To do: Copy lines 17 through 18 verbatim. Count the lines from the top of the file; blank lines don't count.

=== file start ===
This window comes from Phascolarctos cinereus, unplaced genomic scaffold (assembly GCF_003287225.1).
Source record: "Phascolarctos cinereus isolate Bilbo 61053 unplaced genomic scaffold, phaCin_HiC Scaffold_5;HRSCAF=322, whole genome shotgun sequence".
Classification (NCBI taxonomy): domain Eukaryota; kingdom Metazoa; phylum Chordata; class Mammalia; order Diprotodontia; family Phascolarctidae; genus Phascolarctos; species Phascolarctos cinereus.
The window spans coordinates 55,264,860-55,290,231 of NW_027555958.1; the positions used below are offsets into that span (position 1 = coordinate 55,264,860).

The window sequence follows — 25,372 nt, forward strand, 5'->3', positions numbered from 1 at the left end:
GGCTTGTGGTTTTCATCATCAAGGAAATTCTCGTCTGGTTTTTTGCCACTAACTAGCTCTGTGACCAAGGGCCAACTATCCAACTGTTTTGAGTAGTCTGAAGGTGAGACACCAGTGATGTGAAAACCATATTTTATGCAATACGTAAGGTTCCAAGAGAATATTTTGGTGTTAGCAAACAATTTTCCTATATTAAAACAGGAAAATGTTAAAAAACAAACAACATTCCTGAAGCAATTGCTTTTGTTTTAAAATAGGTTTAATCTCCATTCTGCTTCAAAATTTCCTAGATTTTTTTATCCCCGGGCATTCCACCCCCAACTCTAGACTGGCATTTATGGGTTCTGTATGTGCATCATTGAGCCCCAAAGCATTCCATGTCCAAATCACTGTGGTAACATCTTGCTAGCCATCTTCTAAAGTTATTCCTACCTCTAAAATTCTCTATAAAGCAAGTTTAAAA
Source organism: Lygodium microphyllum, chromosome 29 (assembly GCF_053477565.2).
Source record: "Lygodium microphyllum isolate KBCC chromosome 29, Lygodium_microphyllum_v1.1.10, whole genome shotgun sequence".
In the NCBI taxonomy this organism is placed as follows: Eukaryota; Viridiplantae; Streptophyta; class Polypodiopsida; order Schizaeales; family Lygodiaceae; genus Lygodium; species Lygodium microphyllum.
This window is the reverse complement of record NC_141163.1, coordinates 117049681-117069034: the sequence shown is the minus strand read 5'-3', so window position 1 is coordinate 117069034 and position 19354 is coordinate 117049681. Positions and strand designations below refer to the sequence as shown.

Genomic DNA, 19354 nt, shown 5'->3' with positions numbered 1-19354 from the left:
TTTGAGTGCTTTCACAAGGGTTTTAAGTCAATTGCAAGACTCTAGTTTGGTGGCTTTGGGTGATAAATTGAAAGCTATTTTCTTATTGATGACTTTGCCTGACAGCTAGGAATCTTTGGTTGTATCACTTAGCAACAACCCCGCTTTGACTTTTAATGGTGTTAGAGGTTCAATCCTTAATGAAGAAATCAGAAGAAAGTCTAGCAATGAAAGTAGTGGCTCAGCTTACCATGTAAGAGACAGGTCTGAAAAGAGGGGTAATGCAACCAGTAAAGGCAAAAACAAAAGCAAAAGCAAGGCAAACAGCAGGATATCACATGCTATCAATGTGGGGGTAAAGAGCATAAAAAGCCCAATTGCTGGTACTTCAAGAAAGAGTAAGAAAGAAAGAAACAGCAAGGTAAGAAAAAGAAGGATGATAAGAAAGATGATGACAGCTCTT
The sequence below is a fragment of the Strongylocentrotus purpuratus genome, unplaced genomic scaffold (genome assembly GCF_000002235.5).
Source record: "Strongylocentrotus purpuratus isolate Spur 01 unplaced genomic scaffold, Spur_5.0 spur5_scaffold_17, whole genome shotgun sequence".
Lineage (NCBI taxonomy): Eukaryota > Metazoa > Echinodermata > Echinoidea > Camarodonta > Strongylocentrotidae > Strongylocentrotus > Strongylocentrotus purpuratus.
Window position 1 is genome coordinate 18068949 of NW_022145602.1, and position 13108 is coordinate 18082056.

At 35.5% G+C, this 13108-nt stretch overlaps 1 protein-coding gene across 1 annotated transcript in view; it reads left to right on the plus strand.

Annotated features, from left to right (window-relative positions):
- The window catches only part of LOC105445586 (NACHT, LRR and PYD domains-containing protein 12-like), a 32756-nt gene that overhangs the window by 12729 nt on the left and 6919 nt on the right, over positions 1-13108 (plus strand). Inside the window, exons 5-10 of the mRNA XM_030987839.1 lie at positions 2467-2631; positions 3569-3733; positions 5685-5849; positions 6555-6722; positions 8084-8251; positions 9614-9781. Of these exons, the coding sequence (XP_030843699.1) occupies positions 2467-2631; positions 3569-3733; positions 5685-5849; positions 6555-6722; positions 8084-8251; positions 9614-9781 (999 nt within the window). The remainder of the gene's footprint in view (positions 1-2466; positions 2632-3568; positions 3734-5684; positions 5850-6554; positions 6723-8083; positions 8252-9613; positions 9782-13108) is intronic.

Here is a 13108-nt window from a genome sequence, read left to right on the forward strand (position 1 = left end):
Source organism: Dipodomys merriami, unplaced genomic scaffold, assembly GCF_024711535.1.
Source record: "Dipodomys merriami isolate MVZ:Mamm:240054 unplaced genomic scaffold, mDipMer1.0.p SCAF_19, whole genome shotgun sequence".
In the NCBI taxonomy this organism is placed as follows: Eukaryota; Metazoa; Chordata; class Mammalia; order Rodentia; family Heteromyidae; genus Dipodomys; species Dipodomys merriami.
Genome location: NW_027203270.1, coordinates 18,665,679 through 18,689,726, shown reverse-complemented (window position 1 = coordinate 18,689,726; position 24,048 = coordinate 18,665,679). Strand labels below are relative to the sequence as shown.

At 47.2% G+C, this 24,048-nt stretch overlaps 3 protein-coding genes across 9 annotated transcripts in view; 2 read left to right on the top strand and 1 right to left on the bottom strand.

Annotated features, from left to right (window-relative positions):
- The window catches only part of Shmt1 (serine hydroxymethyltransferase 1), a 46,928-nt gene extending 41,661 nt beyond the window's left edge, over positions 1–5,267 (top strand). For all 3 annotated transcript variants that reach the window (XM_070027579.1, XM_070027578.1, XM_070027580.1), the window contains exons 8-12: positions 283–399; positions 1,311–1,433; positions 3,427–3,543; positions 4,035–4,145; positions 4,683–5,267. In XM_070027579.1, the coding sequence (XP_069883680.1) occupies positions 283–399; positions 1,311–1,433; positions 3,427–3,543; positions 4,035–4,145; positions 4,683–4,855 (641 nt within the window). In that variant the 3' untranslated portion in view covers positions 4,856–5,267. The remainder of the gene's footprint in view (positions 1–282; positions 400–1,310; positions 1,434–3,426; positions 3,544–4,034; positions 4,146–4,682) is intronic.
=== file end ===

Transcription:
At 35.5% G+C, this 13108-nt stretch overlaps 1 protein-coding gene across 1 annotated transcript in view; it reads left to right on the plus strand.

Annotated features, from left to right (window-relative positions):